In a week where FIFA became further embroiled in the ongoing corruption scandal, Michel Platini was banned for 90 days, and two new managers took the reigns in the Premier League, it is probably a good time to reflect on the state of modern football.
The beautiful game is more accessible than ever before, with a constant stream of statistics, opinions and discussion dominating the sports stratosphere. Without a game to look forward to, we spend hours discussing our fantasy football leagues and playing computer games based on football, but it feels like something is missing.
Football is now one long soap opera. There is a narrative, there are characters and there are cliffhangers. We enjoy the Mario Balotelli and Jose Mourinho personalities. Ticket prices are driving normal fans away from the games and turning them into an elite corporate "prawn sandwich" affair.
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The coverage of Jurgen Klopp taking over Liverpool, with the press hanging on his every word, highlights this point. The "Normal One" brings an exciting brand of football to the Premier League, and the constant discussion of "gegenpressing" and "hunting football" brings a welcome intelligence to the modern football fan.
But we are missing the point. There is too much emphasis on Klopp the character rather than Klopp the football manager. The parallels with Brendan Rodgers and David Brent, as justifications for his sacking, symbolise this soap opera football age.
The lightning speed football from two years ago, where Liverpool finished second in the league, has long since been forgotten. Instead, the narrative age of 24/7 Sky Sports News means we yearn for an entertaining character, such as a Mourinho or Louis van Gaal.
Both managers are held in such high esteem in the media, and rightly so due to their history of trophies, but to say their football excites is to patronise fans. Mourinho's famous defensive approach and Van Gaal's long ball style last season were, at times, painful to watch.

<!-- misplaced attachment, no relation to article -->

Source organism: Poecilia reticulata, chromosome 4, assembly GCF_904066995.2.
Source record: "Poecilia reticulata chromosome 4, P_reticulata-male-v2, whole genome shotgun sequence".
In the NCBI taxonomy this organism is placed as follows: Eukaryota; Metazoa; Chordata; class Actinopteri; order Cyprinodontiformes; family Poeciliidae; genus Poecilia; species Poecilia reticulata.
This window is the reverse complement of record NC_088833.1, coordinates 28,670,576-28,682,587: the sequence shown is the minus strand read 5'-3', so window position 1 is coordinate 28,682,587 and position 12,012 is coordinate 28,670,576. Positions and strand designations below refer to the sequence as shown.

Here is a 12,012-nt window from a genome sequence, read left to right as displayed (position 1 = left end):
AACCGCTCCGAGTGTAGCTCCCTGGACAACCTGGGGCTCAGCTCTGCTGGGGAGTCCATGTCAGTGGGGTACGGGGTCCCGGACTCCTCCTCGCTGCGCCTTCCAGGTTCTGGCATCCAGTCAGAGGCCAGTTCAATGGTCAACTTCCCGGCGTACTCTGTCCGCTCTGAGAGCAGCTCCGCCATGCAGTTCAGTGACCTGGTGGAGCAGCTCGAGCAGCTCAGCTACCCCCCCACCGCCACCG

Where every press conference is documented and every sound bite printed, discussions are flared up by the dialogue of these soap opera characters.
But it isn't real. Football is more than a television programme we tune into once a week. Support runs in families, is steeped in tradition and is the solution to the banality of everyday life for many people.
In an individualistic age, we long for Saturday afternoons where the collective choir sings in unison. There is no other area of society where 40,000 people can all sing for 90 minutes in freezing cold temperatures. The twitter generation is in danger of taking this away.
The protests about ticket prices from the Bayern Munich fans at the Emirates stadium this week highlight this exact point. Football is a game for the people, rooted in passion.
It is no coincidence Arsenal charge the highest prices for their tickets and are renowned for having a "theatre" atmosphere at their stadium. In contrast, Selhurst Park or Vicarage Road are famous for their passion and noise, it begs the question: what is different?
Crystal Palace and Watford have remained free from the soap opera and Sky Sports News narrative up until now, and it reflects in their fan base. Any fan starting to get into football today will overlook Newcastle, Aston Villa and Leeds and nothing clubs whereas in reality they are massive institutions of football history.
As a fan of the beautiful game, don't buy the narrative. Watch football, go to games, read related books. Don't get sucked into the soap opera. It isn't a matter of life and death. It is much more than that.
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